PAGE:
snippits from my memories of being at a show in a small hall (ala KC Soldiers and Sailors Memorial Hall) from my heavier touring daze in 77/78/79. The crowd is all excited, anticipating, and gabbing up a storm before the show and then the Dead come out to our cheers. They tune up forever and we are all in rapt attentiveness waiting for the song to drop. The music always seems to be 'second half' tunes, such as Estimated Prohpet, etc. At that point my emotions flood in as I relive those moments and as the music swells I levitate into the air, then I hover momentarilly, but then I soar in ecstacy throughout the upper reaches of that hall as a healthy Garcia leads the boys through delights of the day; from to the wonder of "The Wheel' to the intensity of "Morning Dew" or charging into a rousing "China Cat Sunflower > I Know You Rider" or even more appropriate "Wharf Rat".
It is always a wonderful & energizing dream sequence and upon awakening I am joyful for that remembrance and fantasy, but also have some sorrow or sadness resulting from the drifting and shifting from that sense of joy/delerium back into this reality. There is definately a lump in my throat as the I enter back into this concious world from that fantastic space where time has stretched elastically to transport me back to times cherished. As the Tralthamadorians explained to Billy Pilgrim "it always has happened, it always does happen, and it always will happen".
But if I could just enter into that dream, another space and time, another show, 'just a little bit more'...;o}
The truth is realized in an instant,
the act is practiced step by step.
is the only dead dream i've ever had. The only thing i remember was that i was standing off to the side of the "stage" in the backyard, kind of being a wallflower, just taking in everything, when pigpen came over and befriended me. I don't remember anything we said but he was bright purple all over and we both laughed like hell. I do remember he was trying to talk me into "joining the party" ,which i soon agreed to, and was lead immediately to the infamous punch bowl for a drink and the cups were huge. That's where it ended. For some reason, ever since i've read about rancho olompali, i've had almost an obsession with wondering what it would have been like to be there. In "an american life" jer said that ('66) was the true summer of love and that the spring and summer of '66 at olompali was "magic, far-out beautiful magic". Honestly, that is probably the best description of a dead concert ever.......and maybe the feeling i got from the concerts i attended were as close to the feeling at rancho olampali that i could ever hope for.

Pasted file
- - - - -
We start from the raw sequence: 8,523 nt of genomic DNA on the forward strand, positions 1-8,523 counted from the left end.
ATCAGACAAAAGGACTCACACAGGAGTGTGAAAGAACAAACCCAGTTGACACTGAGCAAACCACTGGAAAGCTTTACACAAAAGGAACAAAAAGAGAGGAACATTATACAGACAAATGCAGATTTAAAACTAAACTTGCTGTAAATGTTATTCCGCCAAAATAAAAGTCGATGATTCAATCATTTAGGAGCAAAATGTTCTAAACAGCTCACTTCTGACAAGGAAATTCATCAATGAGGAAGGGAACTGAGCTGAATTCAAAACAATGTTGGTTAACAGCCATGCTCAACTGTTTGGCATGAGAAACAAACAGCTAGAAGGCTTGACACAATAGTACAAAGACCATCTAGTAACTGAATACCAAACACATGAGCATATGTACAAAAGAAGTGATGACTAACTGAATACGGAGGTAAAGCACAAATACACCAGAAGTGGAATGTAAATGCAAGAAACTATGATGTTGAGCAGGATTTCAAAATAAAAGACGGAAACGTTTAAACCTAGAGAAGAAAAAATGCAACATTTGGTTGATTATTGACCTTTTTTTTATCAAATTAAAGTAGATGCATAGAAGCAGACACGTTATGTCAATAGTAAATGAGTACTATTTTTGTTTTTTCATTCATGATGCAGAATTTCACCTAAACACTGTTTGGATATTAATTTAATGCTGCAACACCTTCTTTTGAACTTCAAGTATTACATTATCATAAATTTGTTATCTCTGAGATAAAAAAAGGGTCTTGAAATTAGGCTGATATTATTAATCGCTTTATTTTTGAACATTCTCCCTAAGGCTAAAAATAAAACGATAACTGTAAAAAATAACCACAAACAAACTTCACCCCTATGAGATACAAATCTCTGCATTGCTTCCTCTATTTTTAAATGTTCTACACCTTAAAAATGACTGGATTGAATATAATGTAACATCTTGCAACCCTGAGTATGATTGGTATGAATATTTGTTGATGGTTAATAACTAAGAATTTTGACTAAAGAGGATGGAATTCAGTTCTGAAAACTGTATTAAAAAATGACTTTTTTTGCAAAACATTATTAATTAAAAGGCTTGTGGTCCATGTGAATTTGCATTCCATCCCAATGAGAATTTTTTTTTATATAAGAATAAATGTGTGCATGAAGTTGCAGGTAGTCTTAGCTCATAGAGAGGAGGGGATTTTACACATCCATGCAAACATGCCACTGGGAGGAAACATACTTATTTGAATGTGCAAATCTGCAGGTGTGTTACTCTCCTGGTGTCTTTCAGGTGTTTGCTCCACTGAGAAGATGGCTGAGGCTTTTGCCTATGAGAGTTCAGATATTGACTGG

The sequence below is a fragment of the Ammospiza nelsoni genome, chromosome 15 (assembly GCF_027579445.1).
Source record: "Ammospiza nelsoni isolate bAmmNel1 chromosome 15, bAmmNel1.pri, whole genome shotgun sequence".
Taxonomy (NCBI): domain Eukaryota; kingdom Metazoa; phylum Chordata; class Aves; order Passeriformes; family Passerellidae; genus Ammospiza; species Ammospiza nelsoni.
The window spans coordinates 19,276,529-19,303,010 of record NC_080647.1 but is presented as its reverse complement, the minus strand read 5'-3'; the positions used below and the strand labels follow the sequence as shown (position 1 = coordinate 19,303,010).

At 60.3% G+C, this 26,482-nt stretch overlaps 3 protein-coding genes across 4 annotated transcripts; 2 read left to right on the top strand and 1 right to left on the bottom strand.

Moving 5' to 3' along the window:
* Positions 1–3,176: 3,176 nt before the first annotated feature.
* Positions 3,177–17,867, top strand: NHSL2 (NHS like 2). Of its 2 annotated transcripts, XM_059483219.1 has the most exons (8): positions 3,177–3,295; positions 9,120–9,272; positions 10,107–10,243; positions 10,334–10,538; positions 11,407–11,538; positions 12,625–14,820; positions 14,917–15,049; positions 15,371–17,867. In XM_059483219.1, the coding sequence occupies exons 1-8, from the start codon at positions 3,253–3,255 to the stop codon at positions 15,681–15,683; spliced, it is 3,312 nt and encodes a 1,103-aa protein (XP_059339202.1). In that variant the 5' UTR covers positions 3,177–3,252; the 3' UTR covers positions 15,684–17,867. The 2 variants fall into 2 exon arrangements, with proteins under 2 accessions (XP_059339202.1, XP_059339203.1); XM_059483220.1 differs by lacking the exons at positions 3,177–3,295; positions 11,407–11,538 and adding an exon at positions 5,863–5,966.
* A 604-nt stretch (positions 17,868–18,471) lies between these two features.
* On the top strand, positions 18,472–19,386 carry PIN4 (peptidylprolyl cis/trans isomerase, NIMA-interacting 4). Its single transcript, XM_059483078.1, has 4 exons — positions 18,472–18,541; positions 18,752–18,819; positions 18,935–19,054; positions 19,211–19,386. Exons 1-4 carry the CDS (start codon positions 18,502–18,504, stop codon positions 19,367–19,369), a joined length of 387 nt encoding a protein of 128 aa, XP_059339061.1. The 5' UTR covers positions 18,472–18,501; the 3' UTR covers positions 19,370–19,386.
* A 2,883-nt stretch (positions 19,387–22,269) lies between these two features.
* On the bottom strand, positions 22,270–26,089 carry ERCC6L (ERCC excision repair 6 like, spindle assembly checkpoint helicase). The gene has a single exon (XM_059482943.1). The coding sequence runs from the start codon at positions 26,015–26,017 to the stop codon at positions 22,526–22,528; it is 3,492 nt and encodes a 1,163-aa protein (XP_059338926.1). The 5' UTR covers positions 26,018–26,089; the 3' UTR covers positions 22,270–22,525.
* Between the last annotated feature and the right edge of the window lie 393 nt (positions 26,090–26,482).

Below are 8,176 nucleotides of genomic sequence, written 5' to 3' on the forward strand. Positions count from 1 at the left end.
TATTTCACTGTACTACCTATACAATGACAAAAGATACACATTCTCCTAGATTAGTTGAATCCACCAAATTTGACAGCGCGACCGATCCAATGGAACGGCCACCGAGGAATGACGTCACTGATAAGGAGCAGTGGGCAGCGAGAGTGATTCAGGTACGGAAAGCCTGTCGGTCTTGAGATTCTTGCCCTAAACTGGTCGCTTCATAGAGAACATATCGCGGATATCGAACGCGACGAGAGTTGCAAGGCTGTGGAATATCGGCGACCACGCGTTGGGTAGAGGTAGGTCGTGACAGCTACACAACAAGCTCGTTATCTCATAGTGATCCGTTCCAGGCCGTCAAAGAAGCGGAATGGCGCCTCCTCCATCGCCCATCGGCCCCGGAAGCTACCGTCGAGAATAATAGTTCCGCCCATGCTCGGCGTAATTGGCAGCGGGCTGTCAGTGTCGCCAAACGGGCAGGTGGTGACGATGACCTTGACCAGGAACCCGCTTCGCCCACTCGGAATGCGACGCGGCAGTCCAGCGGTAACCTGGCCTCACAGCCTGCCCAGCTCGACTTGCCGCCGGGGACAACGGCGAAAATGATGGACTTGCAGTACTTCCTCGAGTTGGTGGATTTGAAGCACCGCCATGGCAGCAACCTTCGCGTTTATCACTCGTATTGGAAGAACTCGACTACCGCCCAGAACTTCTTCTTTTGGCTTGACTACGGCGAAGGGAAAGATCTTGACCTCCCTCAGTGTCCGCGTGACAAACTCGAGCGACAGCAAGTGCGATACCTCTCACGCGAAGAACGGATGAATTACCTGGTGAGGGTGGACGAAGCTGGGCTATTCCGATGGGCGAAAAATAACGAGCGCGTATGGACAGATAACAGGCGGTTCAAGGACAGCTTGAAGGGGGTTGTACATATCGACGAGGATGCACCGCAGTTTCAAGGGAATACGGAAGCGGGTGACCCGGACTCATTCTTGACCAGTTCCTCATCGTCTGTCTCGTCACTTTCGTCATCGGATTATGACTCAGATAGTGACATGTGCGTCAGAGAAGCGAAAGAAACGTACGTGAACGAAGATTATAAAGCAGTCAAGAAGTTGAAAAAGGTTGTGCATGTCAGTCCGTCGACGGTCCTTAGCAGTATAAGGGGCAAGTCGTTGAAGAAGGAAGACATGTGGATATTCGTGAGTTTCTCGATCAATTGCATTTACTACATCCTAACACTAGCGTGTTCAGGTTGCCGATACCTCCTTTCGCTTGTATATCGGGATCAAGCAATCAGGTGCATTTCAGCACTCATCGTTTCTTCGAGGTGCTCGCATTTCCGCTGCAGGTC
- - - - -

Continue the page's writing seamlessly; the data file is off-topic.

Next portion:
I admit I've never had a dream specifically about the Grateful Dead. However,
I once had a dream that I was at the Watkins Glen Summer Jam in July 1973! Unfortunately I do not recall actually hearing music or seeing an actual band.
However I definitely do a lot of DAYDREAMING about the Grateful Dead. I certainly daydream that I was at one of their earliest shows in the Bay Area, with a stereo recorder and a camera, capturing the entire gig for prosterity. I dream I was one of those people hanging outside Winterland (as seen in the "Grateful Dead Movie") anticipating the "final" concert. I daydream I was at Fillmore East in September 1970 watching Pigpen bring the house down with "Turn on Your Lovelight."
I daydream I was at Woodstock listening and recording their set on the free stage!
I daydream I was in downtown Albany by the Knickerbocker Arena during the Spring Tour of 1990, etc. etc. etc.